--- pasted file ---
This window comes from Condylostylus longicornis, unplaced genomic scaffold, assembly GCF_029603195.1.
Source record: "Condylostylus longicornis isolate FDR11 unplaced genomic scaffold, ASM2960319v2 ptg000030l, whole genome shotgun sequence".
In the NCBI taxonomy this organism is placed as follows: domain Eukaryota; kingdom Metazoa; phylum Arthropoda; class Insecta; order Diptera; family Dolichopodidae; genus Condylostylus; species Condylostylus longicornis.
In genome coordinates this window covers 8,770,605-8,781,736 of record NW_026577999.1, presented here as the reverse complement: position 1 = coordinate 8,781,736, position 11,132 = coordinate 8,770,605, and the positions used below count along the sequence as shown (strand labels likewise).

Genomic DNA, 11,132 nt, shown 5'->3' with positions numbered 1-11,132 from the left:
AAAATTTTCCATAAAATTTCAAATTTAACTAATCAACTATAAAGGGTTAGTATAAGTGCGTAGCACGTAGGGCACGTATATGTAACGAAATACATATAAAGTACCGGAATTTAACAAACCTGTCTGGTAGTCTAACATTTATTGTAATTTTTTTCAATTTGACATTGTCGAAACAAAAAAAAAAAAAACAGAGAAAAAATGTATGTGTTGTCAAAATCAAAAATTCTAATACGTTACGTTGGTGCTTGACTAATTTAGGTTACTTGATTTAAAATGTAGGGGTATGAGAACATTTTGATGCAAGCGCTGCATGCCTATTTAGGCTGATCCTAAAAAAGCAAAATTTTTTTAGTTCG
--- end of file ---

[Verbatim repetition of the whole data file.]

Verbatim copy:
This window comes from Condylostylus longicornis, unplaced genomic scaffold, assembly GCF_029603195.1.
Source record: "Condylostylus longicornis isolate FDR11 unplaced genomic scaffold, ASM2960319v2 ptg000030l, whole genome shotgun sequence".
In the NCBI taxonomy this organism is placed as follows: domain Eukaryota; kingdom Metazoa; phylum Arthropoda; class Insecta; order Diptera; family Dolichopodidae; genus Condylostylus; species Condylostylus longicornis.
In genome coordinates this window covers 8,770,605-8,781,736 of record NW_026577999.1, presented here as the reverse complement: position 1 = coordinate 8,781,736, position 11,132 = coordinate 8,770,605, and the positions used below count along the sequence as shown (strand labels likewise).

Genomic DNA, 11,132 nt, shown 5'->3' with positions numbered 1-11,132 from the left:
AAAATTTTCCATAAAATTTCAAATTTAACTAATCAACTATAAAGGGTTAGTATAAGTGCGTAGCACGTAGGGCACGTATATGTAACGAAATACATATAAAGTACCGGAATTTAACAAACCTGTCTGGTAGTCTAACATTTATTGTAATTTTTTTCAATTTGACATTGTCGAAACAAAAAAAAAAAAAACAGAGAAAAAATGTATGTGTTGTCAAAATCAAAAATTCTAATACGTTACGTTGGTGCTTGACTAATTTAGGTTACTTGATTTAAAATGTAGGGGTATGAGAACATTTTGATGCAAGCGCTGCATGCCTATTTAGGCTGATCCTAAAAAAGCAAAATTTTTTTAGTTCG